Dun & Bradstreet Reports Have Limited Utility When Challenging Responsibility Determinations at the GAO
May 25, 2018
By: Eric Whytsell
Disappointed bidders seeking to challenge a contracting officer’s affirmative responsibility determination will attempt to rely on any information that appears even arguably relevant. One common source of information to which such offerors turn is the Dun & Bradstreet (D&B) report on the awardee, under the theory that its contents can help demonstrate a lack of financial wherewithal. As the recent protest decision of the Government Accountability Office (GAO) in CASS Professional Services Corp., B-415941; B-415941.2 (April 27, 2018) reveals, however, it would be a mistake to place too much reliance on an D&B report in this context.
The matter involved a total SDVOSB set-aside procurement by the Department of Agriculture, Forest Service for HC-130H aircraft aircrew support. The agency received two proposals, one from CASS Professional Services Corp. (CASS) and one from Cherokee Holdings, LLC (Cherokee). After discussions and the submission of final proposal revisions, the Forest Service evaluated the proposals and performed a tradeoff analysis that resulted in an award to Cherokee. As relevant here, Cherokee’s total evaluated price of $10,028,482 was several million dollars less than that proposed by CASS. After receiving a formal debriefing detailing the basis for the agency’s award decision, CASS protested.
Among other things, CASS argued that the affirmative responsibility determination made by the contracting officer (CO) was unreasonable because it failed to take into consideration certain relevant information. More particularly, CASS claimed that the CO ignored the adequacy of Cherokee’s financial resources. In support of this contention, CASS asserts the CO should have considered a D&B report that estimates Cherokee’s maximum credit limit to be $34,000. According to CASS, the D&B report demonstrated that Cherokee lacked the financial resources to perform a contract valued over $10,000,000.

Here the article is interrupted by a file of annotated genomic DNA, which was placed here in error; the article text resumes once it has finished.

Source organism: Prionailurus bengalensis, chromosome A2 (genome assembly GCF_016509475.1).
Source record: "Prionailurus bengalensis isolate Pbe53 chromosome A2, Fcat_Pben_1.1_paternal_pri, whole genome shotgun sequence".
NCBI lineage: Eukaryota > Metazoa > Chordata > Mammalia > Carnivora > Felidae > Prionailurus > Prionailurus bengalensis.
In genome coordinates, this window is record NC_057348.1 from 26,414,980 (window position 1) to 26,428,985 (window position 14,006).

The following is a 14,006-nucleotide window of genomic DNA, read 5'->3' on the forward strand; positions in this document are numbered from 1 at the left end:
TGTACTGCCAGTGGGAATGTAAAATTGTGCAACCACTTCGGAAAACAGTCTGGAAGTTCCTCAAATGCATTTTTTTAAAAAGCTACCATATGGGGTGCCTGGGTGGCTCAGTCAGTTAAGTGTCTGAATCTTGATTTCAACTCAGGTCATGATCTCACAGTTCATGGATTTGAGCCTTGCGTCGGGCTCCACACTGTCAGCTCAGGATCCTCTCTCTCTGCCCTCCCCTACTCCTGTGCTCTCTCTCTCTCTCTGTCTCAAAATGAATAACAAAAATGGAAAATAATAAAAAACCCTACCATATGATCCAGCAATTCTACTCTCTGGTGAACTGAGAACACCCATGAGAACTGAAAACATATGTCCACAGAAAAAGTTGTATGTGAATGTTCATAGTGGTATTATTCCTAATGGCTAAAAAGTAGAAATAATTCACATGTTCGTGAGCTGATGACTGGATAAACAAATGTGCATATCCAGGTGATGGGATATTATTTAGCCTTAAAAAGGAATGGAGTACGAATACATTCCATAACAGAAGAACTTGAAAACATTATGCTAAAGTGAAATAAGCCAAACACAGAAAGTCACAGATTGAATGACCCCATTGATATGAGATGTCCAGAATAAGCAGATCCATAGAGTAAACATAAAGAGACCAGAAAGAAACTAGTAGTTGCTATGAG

On its face, this seems like a very strong argument. Unfortunately for CASS, the GAO concluded that the D&B information did not meet the applicable threshold for review in this area and dismissed this protest ground.
Explaining its decision, the GAO first noted that it generally does not review affirmative determinations of responsibility by a contracting officer. There are exceptions to that general rule, however, one of which is where a protest identifies evidence raising serious concerns that, in reaching a particular responsibility determination, the contracting officer unreasonably failed to consider available relevant information.
This exception is intended to apply to protests raising supported allegations that the contracting officer ignored information that, by its nature, would be expected to have a strong bearing on whether the awardee should be found responsible. According to the GAO, this exception has generally been found to apply when the responsibility determination involved very serious matters such as potential criminal activity, fraud, and significant accounting missteps. In contrast, the GAO made clear here that “[a]llegations pertaining to an estimate of a proposed awardee’s credit limitation … do not rise to the level needed to trigger a review by our Office of a contracting officer’s responsibility determination.”
Saavy contractors will take this GAO guidance to heart. If you want to challenge an affirmative determination of responsibility, you’ll likely need to present more than the information in a D&B report.
Eric Whytsell is responsible for the content of this article.
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